[volt-nuts] PCBs with ceramic substrates

cheater00 cheater00 cheater00 at gmail.com
Sun Apr 9 20:55:15 EDT 2017

Hi Chuck,
I can't talk about most of those applications but in the ones I know of the
ceramics are used for their hardness (ie ability to withstand deformation).
What we want is toughness which is a different thing (ability to withstand
breaking). Compromising hardness and toughness is why in a knife you only
harden the cutting edge, and you specifically watch out that the rest
doesn't harden, or you even reverse the hardening process on that part.
High hardness and low toughness is also why ceramic knives chip more easily
than metal ones. I haven't seen fully ceramic gun parts, interesting idea.
I know very little about gun parts. I wonder if it's just a layer over a
metal. Brake linings will have the benefit of a tough backing which will
enable load bearing. This is what you want from a pcb - toughness for load
bearing, and minimal hardness for reduced fragility. I don't suppose lathe
inserts will be made in the same way a pcb would be. If you know more
please let me know, I'd love to hear more about it. And yeah, I like to
break things when I can :)

On Sun, 9 Apr 2017 18:37 Chuck Harris, <cfharris at erols.com> wrote:

> Why exactly do you think ceramic is delicate?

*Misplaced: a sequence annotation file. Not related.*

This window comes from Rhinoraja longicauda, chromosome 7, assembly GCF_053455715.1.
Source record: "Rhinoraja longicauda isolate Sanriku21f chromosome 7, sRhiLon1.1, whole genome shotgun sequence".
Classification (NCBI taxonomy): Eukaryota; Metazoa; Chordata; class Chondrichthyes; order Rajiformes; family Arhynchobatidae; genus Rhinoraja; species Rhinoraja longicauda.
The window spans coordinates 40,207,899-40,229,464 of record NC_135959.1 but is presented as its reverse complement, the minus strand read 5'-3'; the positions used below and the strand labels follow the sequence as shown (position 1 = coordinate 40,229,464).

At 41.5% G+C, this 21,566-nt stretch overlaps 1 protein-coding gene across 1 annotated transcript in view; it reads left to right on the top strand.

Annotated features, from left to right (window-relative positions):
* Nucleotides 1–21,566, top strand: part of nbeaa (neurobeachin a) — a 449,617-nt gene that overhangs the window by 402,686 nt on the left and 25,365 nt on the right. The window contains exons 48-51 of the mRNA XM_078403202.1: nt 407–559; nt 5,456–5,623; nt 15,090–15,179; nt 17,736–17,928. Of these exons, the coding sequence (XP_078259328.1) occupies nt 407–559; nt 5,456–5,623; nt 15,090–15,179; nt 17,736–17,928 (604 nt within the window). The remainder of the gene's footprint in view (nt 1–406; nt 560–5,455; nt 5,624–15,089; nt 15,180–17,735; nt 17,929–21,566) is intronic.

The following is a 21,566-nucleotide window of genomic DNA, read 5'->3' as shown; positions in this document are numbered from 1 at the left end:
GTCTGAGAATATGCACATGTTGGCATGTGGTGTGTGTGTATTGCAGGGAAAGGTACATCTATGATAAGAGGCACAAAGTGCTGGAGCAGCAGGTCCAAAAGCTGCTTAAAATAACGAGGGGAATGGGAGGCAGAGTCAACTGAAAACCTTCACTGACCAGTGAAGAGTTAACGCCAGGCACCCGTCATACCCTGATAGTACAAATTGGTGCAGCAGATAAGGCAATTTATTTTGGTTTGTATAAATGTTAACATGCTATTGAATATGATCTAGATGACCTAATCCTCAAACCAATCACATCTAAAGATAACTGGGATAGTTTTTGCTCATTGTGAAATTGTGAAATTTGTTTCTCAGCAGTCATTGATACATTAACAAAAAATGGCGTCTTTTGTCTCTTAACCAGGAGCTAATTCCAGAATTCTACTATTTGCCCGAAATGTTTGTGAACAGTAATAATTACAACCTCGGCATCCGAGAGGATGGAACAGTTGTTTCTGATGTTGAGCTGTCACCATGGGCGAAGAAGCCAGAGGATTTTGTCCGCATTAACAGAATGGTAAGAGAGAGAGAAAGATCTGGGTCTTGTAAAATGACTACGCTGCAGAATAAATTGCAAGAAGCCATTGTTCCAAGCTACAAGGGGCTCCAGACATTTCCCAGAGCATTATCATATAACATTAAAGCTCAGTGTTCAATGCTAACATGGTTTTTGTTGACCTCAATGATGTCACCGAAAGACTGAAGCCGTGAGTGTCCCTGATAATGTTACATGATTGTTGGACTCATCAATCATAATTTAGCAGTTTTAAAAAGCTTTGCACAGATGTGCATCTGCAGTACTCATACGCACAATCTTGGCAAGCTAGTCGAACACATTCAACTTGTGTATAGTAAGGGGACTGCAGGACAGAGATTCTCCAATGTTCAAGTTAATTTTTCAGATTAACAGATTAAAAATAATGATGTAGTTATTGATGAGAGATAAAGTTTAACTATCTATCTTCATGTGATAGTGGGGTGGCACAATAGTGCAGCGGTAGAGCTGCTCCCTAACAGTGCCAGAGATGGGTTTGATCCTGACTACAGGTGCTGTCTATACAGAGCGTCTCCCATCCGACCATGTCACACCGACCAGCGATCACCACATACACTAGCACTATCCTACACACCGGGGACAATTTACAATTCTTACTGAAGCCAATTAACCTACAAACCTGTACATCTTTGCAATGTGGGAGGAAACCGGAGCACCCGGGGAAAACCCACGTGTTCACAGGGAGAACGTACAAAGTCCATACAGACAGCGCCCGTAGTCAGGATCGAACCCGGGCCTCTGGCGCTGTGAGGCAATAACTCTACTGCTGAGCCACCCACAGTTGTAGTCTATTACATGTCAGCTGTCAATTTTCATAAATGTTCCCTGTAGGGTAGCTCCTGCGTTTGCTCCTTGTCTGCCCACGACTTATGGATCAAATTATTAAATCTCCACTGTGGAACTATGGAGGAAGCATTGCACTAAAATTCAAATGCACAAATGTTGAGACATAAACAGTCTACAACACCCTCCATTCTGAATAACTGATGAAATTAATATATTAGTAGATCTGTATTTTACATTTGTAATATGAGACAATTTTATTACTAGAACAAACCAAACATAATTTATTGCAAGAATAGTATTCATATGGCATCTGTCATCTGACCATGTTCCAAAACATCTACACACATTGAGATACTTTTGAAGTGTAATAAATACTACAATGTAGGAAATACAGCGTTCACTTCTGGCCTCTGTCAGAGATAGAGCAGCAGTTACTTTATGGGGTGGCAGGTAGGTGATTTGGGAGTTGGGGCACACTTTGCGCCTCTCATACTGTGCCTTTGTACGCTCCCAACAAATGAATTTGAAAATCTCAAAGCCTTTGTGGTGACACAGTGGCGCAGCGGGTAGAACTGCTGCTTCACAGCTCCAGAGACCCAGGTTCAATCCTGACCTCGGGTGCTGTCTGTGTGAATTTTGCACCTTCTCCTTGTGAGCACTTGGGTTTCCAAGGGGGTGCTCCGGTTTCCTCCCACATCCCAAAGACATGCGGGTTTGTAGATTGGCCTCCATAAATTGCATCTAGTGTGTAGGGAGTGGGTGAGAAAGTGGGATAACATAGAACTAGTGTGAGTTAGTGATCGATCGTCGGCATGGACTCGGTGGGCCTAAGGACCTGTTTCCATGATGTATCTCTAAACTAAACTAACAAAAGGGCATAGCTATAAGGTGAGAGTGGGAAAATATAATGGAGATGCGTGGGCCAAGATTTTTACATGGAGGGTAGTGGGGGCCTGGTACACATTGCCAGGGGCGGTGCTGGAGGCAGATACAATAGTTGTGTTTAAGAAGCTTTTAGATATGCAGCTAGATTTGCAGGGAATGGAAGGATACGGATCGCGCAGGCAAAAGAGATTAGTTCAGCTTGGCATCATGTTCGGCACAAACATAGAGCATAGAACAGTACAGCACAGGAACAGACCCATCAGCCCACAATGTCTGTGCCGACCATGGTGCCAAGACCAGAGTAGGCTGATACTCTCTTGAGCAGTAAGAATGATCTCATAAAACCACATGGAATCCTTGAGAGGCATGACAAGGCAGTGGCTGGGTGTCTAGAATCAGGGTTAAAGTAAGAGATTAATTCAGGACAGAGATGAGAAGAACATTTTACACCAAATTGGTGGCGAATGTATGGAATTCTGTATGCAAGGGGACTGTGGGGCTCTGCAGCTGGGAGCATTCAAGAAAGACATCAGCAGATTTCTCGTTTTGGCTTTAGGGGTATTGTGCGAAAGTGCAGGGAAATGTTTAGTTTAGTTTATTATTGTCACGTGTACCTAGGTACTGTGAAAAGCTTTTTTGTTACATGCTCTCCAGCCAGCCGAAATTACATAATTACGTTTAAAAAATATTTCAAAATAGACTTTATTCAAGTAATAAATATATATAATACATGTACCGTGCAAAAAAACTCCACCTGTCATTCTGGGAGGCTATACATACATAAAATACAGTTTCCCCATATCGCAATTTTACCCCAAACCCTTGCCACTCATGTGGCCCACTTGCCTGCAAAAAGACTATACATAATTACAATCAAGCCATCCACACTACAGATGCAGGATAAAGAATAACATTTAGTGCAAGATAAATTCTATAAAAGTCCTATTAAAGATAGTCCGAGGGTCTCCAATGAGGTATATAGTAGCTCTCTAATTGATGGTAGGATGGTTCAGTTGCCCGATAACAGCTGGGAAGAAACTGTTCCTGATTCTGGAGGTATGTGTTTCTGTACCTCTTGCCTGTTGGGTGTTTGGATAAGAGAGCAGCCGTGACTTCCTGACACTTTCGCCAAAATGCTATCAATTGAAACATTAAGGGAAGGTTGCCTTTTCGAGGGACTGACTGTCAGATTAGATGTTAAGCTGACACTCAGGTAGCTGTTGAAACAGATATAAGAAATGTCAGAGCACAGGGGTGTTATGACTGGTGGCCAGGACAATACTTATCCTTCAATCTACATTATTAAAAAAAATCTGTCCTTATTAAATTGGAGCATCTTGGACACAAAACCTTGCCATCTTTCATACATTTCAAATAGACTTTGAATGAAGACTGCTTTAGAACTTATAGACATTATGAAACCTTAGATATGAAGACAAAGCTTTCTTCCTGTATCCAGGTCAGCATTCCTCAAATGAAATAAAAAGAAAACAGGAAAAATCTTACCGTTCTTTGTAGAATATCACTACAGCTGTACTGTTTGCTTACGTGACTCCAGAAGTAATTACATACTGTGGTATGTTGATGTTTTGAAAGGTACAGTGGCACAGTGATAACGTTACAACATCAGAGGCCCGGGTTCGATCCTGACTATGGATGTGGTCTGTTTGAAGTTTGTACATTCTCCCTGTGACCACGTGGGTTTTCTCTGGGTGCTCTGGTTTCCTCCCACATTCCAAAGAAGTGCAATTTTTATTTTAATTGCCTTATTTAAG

> It is used to make knifes, pistols, internal combustion
> engines, turbines,  brake linings, clutches,... and even
> insert tooling for machining very hard materials.
> It isn't your mother's teapot!
> Or, are you the proverbial "bull in a china shop" in
> everything you do?
> -Chuck Harris
> cheater00 cheater00 wrote:
> > Hi Rob, thanks for your email.
> >
> > My take is you want your standards and calibrated equipment to last very
> > long due to increasing stability, and that is in direct opposition to
> > making them out of fragile materials, even if they don't get thrown
> around.
> > Accidents happen, people trip over, this can't really be helped. I'm no
> > metrology expert by any degree, it just seems to me that making it even
> > easier to break your $250k box is a bad idea if it can be wholly avoided
> by
> > using a different material that'll meet requirements too.
> >
> > You're right that it's not unheard of - ceramics were even used in mobile
> > testing equipment eg by tek - but they didn't know better back then, or
> > they didn't care because equipment would be phased out before it had
> chance
> > to break.
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